As national unemployment rate hovers just under 8 percent.”

As mentioned above, the dependence on coal in
Indiana is quite significant (, and therefore, the impact of these market-based policies
will also be greater in Indiana than states that have very low dependence on
coal. However, costs of market-based policies are not evenly distributed for
everyone. Workers and investors in emission-intensive industries of Indiana
would see the greatest decrease in demand for their products and hence would
bear relatively large burdens when the economy adjusted to the tax.

These policies will make both producing and
using carbon-intensive products more expensive, also leading to an increase in
the costs of electricity and transportation that involve relatively copious
amounts of CO2 emissions. While these cost increases would
provide an incentive for companies to manufacture their products in ways that
resulted in fewer CO2 emissions, it is important to note in case of a
carbon tax, that companies that are responsible
for collecting and paying the tax dollars are not necessarily impacted by the
carbon tax and can simply pass some part of their costs to customers, smaller
businesses and households.

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According to a study by NERA
Economic Consulting and the National Association of Manufacturers (NAM), “residents of Indiana will pay
more for natural gas, electricity, gasoline and other energy commodities. This
may be particularly bad  for
manufacturers consuming most of the energy supply, and for low-income families
struggling to get by as the national unemployment rate hovers just under 8
percent.” Furthermore, “many Indiana companies that compete internationally
will be placed at a disadvantage as their foreign competitors operate without
similar costs.”


Coming to the impacts on
common citizens, it is important to keep into consideration low income
households, because low income families spend a huge chunk of their incomes on
energy. (Slide 23, lecture B1 (2b)).

It is possible to offset
these impacts caused by market policies on poor, if revenues generated from
policy are used to offer rebates to the poor. For example, under the cap and dividend system, public revenues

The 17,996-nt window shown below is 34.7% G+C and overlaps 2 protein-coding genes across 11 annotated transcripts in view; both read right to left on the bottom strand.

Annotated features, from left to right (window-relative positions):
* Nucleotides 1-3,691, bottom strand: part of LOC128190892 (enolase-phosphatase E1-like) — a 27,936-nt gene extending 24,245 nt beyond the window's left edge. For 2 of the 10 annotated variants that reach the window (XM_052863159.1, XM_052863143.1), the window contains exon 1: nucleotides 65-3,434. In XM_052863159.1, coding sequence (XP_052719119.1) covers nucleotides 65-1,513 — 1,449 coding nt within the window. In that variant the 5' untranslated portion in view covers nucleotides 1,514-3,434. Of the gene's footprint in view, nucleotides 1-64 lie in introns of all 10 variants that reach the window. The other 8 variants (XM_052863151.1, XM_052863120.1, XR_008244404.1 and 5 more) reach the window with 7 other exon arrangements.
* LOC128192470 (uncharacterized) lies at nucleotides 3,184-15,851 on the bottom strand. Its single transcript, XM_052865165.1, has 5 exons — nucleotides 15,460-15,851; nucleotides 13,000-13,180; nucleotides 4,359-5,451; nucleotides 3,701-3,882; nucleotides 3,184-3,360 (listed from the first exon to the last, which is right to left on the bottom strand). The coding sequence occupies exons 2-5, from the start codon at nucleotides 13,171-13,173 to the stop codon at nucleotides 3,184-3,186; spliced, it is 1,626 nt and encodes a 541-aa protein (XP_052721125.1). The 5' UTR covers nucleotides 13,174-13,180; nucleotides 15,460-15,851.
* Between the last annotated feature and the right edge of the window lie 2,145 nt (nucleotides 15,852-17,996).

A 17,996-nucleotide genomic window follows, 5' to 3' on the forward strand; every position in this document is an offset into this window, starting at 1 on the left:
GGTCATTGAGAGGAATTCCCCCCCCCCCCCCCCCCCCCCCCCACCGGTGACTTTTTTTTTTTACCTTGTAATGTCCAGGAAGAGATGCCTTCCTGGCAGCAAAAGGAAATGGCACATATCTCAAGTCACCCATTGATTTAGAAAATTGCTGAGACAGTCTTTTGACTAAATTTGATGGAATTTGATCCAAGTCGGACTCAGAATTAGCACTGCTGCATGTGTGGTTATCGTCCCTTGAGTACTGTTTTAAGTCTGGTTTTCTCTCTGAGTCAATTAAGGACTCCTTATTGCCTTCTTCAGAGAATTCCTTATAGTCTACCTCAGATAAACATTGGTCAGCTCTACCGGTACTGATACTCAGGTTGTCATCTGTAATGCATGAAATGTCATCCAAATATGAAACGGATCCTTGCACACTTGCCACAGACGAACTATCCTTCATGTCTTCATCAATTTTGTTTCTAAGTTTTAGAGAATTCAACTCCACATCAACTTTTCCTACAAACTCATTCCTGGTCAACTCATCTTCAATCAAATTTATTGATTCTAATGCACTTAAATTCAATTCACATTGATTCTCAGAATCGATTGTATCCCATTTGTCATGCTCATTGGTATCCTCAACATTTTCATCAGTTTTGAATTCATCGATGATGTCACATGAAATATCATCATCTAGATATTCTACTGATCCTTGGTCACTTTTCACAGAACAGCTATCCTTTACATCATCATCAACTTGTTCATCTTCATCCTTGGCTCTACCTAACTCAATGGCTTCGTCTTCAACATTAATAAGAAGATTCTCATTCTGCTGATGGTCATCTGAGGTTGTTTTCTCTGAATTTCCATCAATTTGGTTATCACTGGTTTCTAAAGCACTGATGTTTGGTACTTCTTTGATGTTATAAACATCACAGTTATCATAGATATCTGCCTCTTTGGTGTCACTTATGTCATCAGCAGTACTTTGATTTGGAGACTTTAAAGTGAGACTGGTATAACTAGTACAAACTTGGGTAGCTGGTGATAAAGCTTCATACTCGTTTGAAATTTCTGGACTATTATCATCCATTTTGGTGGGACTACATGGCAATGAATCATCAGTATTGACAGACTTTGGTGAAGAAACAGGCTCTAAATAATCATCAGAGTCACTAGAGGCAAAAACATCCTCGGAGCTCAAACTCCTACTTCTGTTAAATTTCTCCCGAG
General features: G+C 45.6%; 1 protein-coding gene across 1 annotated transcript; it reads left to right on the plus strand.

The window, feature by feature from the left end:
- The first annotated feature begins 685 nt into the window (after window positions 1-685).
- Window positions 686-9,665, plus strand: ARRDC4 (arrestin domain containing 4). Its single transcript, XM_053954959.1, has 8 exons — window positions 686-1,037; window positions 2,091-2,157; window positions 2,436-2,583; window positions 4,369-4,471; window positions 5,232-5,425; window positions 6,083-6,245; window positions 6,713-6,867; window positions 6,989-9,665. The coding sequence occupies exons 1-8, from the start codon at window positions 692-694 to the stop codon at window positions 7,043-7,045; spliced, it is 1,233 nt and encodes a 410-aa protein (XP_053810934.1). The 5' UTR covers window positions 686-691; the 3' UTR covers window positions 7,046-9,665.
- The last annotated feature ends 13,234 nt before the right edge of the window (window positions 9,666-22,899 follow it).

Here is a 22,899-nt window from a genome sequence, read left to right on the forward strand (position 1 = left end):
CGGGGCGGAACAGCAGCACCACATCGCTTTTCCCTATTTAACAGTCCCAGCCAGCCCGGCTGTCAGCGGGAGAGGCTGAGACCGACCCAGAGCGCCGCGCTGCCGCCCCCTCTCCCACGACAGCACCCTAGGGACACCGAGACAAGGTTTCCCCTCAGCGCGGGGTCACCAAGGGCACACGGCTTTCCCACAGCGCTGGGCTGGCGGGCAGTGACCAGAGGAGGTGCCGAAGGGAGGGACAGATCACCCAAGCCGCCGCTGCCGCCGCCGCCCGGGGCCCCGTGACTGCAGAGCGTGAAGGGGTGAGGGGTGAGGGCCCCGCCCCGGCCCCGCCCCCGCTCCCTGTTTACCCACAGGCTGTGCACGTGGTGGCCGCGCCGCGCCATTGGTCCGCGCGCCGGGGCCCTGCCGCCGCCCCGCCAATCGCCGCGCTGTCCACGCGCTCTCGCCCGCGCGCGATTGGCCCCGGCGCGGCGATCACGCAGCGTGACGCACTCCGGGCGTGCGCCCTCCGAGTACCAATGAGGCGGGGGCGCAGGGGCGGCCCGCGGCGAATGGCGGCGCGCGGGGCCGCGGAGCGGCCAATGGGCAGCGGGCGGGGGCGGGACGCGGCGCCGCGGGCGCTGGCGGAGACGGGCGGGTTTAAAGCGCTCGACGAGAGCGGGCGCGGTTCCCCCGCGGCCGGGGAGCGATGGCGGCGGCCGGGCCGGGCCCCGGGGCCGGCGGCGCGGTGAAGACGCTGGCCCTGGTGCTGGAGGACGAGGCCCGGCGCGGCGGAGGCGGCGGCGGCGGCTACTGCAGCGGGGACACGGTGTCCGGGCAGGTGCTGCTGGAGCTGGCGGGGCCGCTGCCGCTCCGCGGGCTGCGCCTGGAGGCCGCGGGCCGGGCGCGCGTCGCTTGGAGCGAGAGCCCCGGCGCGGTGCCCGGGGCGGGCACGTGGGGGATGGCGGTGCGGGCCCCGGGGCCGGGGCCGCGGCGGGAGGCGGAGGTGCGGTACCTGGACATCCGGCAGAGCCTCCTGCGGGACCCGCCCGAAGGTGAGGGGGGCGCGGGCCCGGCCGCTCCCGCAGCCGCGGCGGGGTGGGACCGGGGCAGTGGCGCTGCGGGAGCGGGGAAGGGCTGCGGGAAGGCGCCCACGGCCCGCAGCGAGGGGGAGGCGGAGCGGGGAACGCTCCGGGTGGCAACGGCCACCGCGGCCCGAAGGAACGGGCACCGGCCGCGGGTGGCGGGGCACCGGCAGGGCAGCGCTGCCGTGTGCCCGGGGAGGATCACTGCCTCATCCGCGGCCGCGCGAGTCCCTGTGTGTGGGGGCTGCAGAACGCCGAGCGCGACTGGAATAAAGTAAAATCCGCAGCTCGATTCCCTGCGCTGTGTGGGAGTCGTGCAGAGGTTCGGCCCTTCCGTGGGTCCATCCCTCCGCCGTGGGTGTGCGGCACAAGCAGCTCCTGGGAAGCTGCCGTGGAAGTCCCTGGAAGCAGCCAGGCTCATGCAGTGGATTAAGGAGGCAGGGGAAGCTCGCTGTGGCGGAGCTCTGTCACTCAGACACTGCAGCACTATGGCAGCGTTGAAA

raised from the sale of pollution credits is rebated to citizens or to
consumers as a subsidy for increasing efficiency. Low-income families may get disproportionately hit by
the carbon tax as well, which is why it is important to offset the pain. Without
accounting for how the revenues from a carbon tax would be used, such a tax
would have a negative effect on the economy. (

However, though this can
be achieved through a lump sum rebate, a lump sum rebate may not be
economically efficient and therefore the revenues should be recycled to take
care of distortionary taxes like personal income tax.


Similar concerns lie
with an aggressive cap-and-trade program. Under the auction approach, customers
in Indiana will be paying much more due to coal’s higher emissions

A cap-and-trade program
may soften this blow if it would initially provide for more free allowances.
Providing a larger percentage of free allowances rather than a high percentage
of auctioned allowances would give time for proven carbon capture technology to
develop over a period of several years. Utilities and customers could work
together to reduce emissions during this period, such as tapping more renewable
resources and implementing energy efficiency programs, while waiting for carbon
capture and sequestration technology to emerge. The number of free allowances
can then gradually be reduced over time to ensure utilities and other emitters
are indeed focused on reducing emissions.